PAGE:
The Government’s controversial decision to restore the full pension to the highest-earning public servants, including former taoisigh, and awarding a 2 per cent pay rise to judges will cost the Exchequer almost €13million per annum.

The Department of Public Expenditure on Wednesday disclosed that the cost of restoring pension cuts to almost 4,000 senior public servants was €12 million per annum.

In addition, the 2 per cent pay rise to the country’s 160 judges, agreed by Cabinet on Tuesday, will cost the Exchequer €500,000 per annum.*

The two announcements made this week have met with a storm of protest from Opposition parties, who have contrasted what they describe as “extravagant” pay increases for top-tier public servants with the Government’s refusal last week to consider paying student nurses working on hospital wards during the pandemic.

Taoiseach and Tánaiste Leo Varadkar have both faced a barrage of criticism from their own parliamentary parties, with claims by TDs of a Government “own goal” on the issue.

The pension changes mean that swingeing cuts introduced by government in 2011 will be fully reversed. It affected only senior public servants, including Ministers, judges and hospital consultants who had earned salaries of €108,000 or more per annum and had retired before 2012 with a pension of €54,000 or more.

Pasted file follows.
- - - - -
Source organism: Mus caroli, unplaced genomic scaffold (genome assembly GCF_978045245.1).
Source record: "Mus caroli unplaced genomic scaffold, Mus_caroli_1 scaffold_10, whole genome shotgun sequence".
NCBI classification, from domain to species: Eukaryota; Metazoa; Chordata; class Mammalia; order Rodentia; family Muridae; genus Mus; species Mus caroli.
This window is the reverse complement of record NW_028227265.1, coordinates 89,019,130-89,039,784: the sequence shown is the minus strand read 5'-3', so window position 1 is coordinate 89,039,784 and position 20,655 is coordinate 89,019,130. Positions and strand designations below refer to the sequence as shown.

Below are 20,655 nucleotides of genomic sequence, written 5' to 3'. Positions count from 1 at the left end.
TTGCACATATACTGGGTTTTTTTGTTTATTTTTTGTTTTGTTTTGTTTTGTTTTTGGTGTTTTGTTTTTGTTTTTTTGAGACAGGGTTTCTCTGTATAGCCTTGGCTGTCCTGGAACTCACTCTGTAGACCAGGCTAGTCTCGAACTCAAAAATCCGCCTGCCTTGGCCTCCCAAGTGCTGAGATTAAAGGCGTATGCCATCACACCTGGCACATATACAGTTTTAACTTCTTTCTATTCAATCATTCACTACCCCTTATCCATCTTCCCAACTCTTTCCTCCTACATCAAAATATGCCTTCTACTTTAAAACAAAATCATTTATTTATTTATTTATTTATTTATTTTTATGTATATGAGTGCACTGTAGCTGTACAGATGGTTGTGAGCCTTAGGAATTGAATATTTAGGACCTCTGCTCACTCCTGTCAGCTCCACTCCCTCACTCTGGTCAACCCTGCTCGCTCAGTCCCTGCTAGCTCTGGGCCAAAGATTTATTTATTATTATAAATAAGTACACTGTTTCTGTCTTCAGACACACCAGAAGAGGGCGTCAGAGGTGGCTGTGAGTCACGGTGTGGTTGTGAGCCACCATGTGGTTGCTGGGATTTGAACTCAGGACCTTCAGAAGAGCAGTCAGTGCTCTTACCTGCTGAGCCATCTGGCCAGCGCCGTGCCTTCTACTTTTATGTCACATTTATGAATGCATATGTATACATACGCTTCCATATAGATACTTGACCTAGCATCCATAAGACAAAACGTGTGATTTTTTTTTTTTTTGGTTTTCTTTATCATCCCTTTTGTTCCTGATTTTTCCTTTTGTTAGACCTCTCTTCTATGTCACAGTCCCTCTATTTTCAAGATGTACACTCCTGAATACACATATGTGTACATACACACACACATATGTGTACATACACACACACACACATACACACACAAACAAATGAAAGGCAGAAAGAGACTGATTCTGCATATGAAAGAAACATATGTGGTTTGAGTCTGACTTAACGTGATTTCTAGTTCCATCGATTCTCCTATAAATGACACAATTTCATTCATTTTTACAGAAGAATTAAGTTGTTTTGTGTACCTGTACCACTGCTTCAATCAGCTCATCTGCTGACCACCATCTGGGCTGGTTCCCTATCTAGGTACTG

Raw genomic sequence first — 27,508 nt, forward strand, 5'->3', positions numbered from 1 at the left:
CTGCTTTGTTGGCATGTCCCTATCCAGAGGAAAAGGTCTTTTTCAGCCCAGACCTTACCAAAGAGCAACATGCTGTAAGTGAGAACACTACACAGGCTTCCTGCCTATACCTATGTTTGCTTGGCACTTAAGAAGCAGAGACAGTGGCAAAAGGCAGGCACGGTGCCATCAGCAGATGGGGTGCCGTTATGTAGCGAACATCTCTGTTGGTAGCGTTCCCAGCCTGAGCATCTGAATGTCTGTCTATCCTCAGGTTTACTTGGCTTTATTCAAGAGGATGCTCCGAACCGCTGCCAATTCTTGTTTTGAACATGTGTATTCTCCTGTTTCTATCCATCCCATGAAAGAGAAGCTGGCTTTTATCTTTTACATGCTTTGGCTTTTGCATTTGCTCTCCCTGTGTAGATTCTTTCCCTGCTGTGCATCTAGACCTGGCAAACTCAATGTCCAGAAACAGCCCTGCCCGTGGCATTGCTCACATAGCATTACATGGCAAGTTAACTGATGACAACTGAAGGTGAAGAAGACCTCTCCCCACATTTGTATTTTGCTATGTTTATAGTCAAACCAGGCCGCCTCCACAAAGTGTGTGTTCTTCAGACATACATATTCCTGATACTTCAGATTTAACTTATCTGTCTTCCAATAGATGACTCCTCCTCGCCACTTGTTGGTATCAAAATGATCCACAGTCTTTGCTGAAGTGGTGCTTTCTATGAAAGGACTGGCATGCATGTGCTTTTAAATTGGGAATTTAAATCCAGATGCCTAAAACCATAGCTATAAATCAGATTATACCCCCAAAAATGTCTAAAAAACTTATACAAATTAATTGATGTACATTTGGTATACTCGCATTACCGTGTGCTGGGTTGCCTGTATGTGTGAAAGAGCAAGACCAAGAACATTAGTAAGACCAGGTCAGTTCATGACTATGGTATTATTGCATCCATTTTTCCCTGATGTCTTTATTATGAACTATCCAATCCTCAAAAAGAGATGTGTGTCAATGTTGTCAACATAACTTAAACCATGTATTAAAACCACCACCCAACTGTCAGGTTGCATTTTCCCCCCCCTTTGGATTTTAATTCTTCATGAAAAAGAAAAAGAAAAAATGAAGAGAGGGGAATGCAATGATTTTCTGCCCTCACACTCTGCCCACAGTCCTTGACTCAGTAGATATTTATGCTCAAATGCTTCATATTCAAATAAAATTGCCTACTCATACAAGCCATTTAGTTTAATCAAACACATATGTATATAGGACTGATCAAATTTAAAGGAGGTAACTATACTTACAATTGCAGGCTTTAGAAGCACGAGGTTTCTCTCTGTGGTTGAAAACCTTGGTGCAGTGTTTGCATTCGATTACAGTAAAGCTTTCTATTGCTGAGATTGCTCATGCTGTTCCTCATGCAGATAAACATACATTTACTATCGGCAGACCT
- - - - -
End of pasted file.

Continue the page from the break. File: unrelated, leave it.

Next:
Former taoisigh such as Bertie Ahern, John Bruton and Brian Cowen with current pensions of €134,500 will see their pensions increase to €151,680 per annum.

The 2 per cent pay increase for judges follows a similar increase for all public servants in October as part of the latest national agreement. However, because of their independent role the 160 judges are not classified as public servants, and a separate process had to be initiated to implement their increase.

Concern

Chief Justice Frank Clarke has waived his increase of just under €5,000. High Court and Appeal Court judges are in line to receive increases of over €4,000.

At a meeting of the Fine Gael parliamentary party on Wednesday night several TDs voiced concern at how the issue had played out at their expense, and at the dominant role of Sinn Féin on social media.

Sources say Mr Varadkar told TDs the issue was pure party politics, and that the motion on student nurses was a “cynical” exercise by the Opposition.

It is understood former minister for justice Charlie Flanagan said that Fine Gael was left “carrying the bucket”, and that it should have been clearer about the fact that there was a review of nurses’ pay under way.

*This article was amended on December 10th 2020 to correct an error

Restoring pensions to public servants will cost €17m a year

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